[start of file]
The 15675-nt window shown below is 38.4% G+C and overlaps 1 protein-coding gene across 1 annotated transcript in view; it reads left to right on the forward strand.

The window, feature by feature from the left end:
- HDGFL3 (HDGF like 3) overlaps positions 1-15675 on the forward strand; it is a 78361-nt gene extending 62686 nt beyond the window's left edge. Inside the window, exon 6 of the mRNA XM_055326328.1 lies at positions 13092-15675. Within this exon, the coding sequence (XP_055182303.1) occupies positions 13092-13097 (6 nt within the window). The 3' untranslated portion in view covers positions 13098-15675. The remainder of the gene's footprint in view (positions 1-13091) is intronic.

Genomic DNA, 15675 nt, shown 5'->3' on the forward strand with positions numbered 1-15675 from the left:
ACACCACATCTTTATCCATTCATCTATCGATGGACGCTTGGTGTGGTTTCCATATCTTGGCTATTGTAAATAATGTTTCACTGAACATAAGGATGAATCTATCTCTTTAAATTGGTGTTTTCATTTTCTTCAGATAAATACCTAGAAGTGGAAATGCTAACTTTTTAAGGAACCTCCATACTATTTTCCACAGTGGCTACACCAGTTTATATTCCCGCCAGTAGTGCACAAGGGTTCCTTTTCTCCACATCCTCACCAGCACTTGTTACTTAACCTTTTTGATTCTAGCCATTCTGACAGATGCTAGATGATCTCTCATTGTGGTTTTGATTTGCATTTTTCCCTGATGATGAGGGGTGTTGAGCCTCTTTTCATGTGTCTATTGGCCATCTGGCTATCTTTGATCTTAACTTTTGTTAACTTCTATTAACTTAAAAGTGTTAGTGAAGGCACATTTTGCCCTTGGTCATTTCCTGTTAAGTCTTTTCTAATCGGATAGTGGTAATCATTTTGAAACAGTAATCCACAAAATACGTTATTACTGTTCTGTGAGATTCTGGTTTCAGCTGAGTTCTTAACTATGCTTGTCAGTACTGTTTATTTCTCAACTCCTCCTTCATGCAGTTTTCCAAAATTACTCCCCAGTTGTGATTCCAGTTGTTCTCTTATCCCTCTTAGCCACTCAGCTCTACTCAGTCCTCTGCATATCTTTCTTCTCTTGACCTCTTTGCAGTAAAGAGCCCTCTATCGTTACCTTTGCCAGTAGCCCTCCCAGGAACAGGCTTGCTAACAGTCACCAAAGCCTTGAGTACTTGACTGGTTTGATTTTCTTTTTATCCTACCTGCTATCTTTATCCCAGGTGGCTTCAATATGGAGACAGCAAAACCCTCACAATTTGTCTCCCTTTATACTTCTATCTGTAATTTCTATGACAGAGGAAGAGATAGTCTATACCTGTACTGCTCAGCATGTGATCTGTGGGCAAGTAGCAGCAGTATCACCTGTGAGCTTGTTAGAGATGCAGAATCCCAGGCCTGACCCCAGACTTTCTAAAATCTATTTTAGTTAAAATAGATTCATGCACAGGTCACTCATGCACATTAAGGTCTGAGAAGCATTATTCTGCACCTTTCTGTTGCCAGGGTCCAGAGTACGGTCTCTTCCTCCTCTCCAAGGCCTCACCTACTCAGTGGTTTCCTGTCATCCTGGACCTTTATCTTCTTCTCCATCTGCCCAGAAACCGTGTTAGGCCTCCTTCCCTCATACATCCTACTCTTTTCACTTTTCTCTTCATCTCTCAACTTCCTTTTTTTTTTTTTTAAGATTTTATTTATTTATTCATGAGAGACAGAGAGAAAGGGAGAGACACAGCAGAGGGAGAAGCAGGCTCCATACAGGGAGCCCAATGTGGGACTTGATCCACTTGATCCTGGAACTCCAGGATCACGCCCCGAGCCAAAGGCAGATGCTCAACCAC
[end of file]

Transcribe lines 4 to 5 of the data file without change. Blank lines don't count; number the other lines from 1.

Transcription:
Genomic DNA, 15675 nt, shown 5'->3' on the forward strand with positions numbered 1-15675 from the left:
ACACCACATCTTTATCCATTCATCTATCGATGGACGCTTGGTGTGGTTTCCATATCTTGGCTATTGTAAATAATGTTTCACTGAACATAAGGATGAATCTATCTCTTTAAATTGGTGTTTTCATTTTCTTCAGATAAATACCTAGAAGTGGAAATGCTAACTTTTTAAGGAACCTCCATACTATTTTCCACAGTGGCTACACCAGTTTATATTCCCGCCAGTAGTGCACAAGGGTTCCTTTTCTCCACATCCTCACCAGCACTTGTTACTTAACCTTTTTGATTCTAGCCATTCTGACAGATGCTAGATGATCTCTCATTGTGGTTTTGATTTGCATTTTTCCCTGATGATGAGGGGTGTTGAGCCTCTTTTCATGTGTCTATTGGCCATCTGGCTATCTTTGATCTTAACTTTTGTTAACTTCTATTAACTTAAAAGTGTTAGTGAAGGCACATTTTGCCCTTGGTCATTTCCTGTTAAGTCTTTTCTAATCGGATAGTGGTAATCATTTTGAAACAGTAATCCACAAAATACGTTATTACTGTTCTGTGAGATTCTGGTTTCAGCTGAGTTCTTAACTATGCTTGTCAGTACTGTTTATTTCTCAACTCCTCCTTCATGCAGTTTTCCAAAATTACTCCCCAGTTGTGATTCCAGTTGTTCTCTTATCCCTCTTAGCCACTCAGCTCTACTCAGTCCTCTGCATATCTTTCTTCTCTTGACCTCTTTGCAGTAAAGAGCCCTCTATCGTTACCTTTGCCAGTAGCCCTCCCAGGAACAGGCTTGCTAACAGTCACCAAAGCCTTGAGTACTTGACTGGTTTGATTTTCTTTTTATCCTACCTGCTATCTTTATCCCAGGTGGCTTCAATATGGAGACAGCAAAACCCTCACAATTTGTCTCCCTTTATACTTCTATCTGTAATTTCTATGACAGAGGAAGAGATAGTCTATACCTGTACTGCTCAGCATGTGATCTGTGGGCAAGTAGCAGCAGTATCACCTGTGAGCTTGTTAGAGATGCAGAATCCCAGGCCTGACCCCAGACTTTCTAAAATCTATTTTAGTTAAAATAGATTCATGCACAGGTCACTCATGCACATTAAGGTCTGAGAAGCATTATTCTGCACCTTTCTGTTGCCAGGGTCCAGAGTACGGTCTCTTCCTCCTCTCCAAGGCCTCACCTACTCAGTGGTTTCCTGTCATCCTGGACCTTTATCTTCTTCTCCATCTGCCCAGAAACCGTGTTAGGCCTCCTTCCCTCATACATCCTACTCTTTTCACTTTTCTCTTCATCTCTCAACTTCCTTTTTTTTTTTTTTAAGATTTTATTTATTTATTCATGAGAGACAGAGAGAAAGGGAGAGACACAGCAGAGGGAGAAGCAGGCTCCATACAGGGAGCCCAATGTGGGACTTGATCCACTTGATCCTGGAACTCCAGGATCACGCCCCGAGCCAAAGGCAGATGCTCAACCAC